The past six months worth of results had begun to show some very clear trends, all of which have been completely inverted this survey period, making this one of the biggest turnaround periods we’ve had. Some of these dips may seem alarming, however when it comes to business sales, every cloud has its silver lining.
One of the larger turnarounds came from the ability-to-finance-a-business-purchase question (4), in which confidence had been climbing steadily since June. This survey, confidence in this field dropped almost 8%. The unique property of this question is that lending restrictions in Australia, set by the larger lenders, haven’t changed much at all in the past two years. This would suggest that responses to this question are often one of sentiment rather than practice. Perhaps the regular media coverage of the worsening financial situation in Europe is affecting perceptions here in Australia; we’ll just have to wait and see.
Questions (1) and (2) which pertain to the likelihood-of-buying-a-business and the positivity-of-buying-a-business-today followed their usual trend of moving in tandem, only this month their upward trend took a small downwards turn. The good news is that though confidence in these areas has dropped, they were only small drops and though it’s only by a hair-width, they remain in the positive.
Confidence in business pricing and availability (5) dropped over 6% this survey period heralding its first drop in 12 months. The results to this question have always been a point of interest for us as it is widely accepted that it is a buyer’s market in the business sales industry. (see AIBB’s Australian Businesses for Sale – Market Indicator) Businesses that used to sell for four and five times profit are now selling for two and three times. The fact is, there are some very well priced businesses out there, with a handful of confident buyers taking advantage of them. Five years ago you were paying as much as twice as what you’re paying for businesses now, meaning that if you can finance your purchase, now may be one of the better times to buy low. Though this is not assured, we can assume that once confidence returns, it is likely that business prices will begin to rise again. Which brings us to the final question.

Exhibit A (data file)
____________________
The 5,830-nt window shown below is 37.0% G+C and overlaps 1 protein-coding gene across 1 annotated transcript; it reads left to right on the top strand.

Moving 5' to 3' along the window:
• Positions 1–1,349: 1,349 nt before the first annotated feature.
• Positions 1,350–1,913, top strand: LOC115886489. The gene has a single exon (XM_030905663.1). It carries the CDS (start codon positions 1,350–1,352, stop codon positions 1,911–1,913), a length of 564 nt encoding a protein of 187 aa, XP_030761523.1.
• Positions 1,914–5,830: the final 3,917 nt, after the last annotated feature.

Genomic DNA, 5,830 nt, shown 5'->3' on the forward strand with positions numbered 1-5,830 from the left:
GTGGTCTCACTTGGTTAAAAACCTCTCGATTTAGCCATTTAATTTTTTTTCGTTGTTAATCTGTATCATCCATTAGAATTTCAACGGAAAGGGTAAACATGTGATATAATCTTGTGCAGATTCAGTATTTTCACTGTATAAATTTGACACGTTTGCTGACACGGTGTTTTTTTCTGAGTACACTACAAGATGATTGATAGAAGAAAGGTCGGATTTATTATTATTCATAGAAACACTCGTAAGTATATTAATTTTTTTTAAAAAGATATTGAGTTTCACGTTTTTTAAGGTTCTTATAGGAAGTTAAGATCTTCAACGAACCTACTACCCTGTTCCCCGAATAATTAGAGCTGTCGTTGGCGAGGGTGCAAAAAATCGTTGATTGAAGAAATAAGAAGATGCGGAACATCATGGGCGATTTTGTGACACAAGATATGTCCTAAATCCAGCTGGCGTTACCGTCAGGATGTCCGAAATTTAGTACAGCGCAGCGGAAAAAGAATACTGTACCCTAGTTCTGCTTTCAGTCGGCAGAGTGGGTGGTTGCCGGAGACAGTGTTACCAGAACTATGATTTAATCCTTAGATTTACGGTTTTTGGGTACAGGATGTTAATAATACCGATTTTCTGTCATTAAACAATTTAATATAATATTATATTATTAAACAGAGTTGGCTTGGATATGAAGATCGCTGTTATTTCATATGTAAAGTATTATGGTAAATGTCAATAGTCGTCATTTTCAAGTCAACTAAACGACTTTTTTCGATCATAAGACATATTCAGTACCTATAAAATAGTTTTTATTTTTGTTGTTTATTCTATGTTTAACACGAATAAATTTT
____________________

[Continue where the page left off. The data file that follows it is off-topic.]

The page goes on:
The big surprise came from the question relating to buyer positivity towards the business and economic climate over the next six months (3), which saw its first serious rise since the survey started over 12 months ago. Jumping almost 9% in positivity, buyers’ perceptions of the changing market have moved swiftly back into the neutral after a year of increasing negativity. It could just be a one off result, but it could also be an indication of things to come.
So, is ‘now’ a good time to buy? Realistically, it could go either way and it’s anybody’s guess until we see economic stability return. That said, the fact still remains that businesses are selling for less than they were five years ago, but as to whether you should buy now; that’s up to you.
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